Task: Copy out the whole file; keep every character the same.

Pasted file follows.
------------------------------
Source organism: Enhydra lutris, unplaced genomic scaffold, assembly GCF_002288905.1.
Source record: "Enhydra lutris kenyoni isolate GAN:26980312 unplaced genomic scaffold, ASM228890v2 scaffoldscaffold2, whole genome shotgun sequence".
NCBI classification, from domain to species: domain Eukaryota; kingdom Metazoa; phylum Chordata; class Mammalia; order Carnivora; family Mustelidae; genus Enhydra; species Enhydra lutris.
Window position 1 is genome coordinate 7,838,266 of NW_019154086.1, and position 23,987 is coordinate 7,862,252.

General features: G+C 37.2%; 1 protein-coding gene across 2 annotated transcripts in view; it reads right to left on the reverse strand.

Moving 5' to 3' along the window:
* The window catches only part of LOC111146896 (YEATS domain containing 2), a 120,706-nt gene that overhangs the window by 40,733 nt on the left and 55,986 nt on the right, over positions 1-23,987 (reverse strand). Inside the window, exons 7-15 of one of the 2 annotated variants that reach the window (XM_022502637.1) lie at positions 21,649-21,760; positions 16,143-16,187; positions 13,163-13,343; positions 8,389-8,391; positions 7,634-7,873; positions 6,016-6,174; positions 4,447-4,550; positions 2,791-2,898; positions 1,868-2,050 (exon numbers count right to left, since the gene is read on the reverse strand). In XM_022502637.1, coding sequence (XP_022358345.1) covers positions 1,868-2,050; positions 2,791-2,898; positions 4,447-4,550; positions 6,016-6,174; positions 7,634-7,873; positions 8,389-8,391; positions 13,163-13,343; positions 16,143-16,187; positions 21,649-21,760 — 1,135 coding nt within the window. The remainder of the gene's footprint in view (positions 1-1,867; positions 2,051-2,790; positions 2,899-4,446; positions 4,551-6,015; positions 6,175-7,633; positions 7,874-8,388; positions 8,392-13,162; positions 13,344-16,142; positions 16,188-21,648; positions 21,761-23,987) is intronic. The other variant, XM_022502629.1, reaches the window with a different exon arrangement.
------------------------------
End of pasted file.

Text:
Source organism: Enhydra lutris, unplaced genomic scaffold, assembly GCF_002288905.1.
Source record: "Enhydra lutris kenyoni isolate GAN:26980312 unplaced genomic scaffold, ASM228890v2 scaffoldscaffold2, whole genome shotgun sequence".
NCBI classification, from domain to species: domain Eukaryota; kingdom Metazoa; phylum Chordata; class Mammalia; order Carnivora; family Mustelidae; genus Enhydra; species Enhydra lutris.
Window position 1 is genome coordinate 7,838,266 of NW_019154086.1, and position 23,987 is coordinate 7,862,252.

General features: G+C 37.2%; 1 protein-coding gene across 2 annotated transcripts in view; it reads right to left on the reverse strand.

Moving 5' to 3' along the window:
* The window catches only part of LOC111146896 (YEATS domain containing 2), a 120,706-nt gene that overhangs the window by 40,733 nt on the left and 55,986 nt on the right, over positions 1-23,987 (reverse strand). Inside the window, exons 7-15 of one of the 2 annotated variants that reach the window (XM_022502637.1) lie at positions 21,649-21,760; positions 16,143-16,187; positions 13,163-13,343; positions 8,389-8,391; positions 7,634-7,873; positions 6,016-6,174; positions 4,447-4,550; positions 2,791-2,898; positions 1,868-2,050 (exon numbers count right to left, since the gene is read on the reverse strand). In XM_022502637.1, coding sequence (XP_022358345.1) covers positions 1,868-2,050; positions 2,791-2,898; positions 4,447-4,550; positions 6,016-6,174; positions 7,634-7,873; positions 8,389-8,391; positions 13,163-13,343; positions 16,143-16,187; positions 21,649-21,760 — 1,135 coding nt within the window. The remainder of the gene's footprint in view (positions 1-1,867; positions 2,051-2,790; positions 2,899-4,446; positions 4,551-6,015; positions 6,175-7,633; positions 7,874-8,388; positions 8,392-13,162; positions 13,344-16,142; positions 16,188-21,648; positions 21,761-23,987) is intronic. The other variant, XM_022502629.1, reaches the window with a different exon arrangement.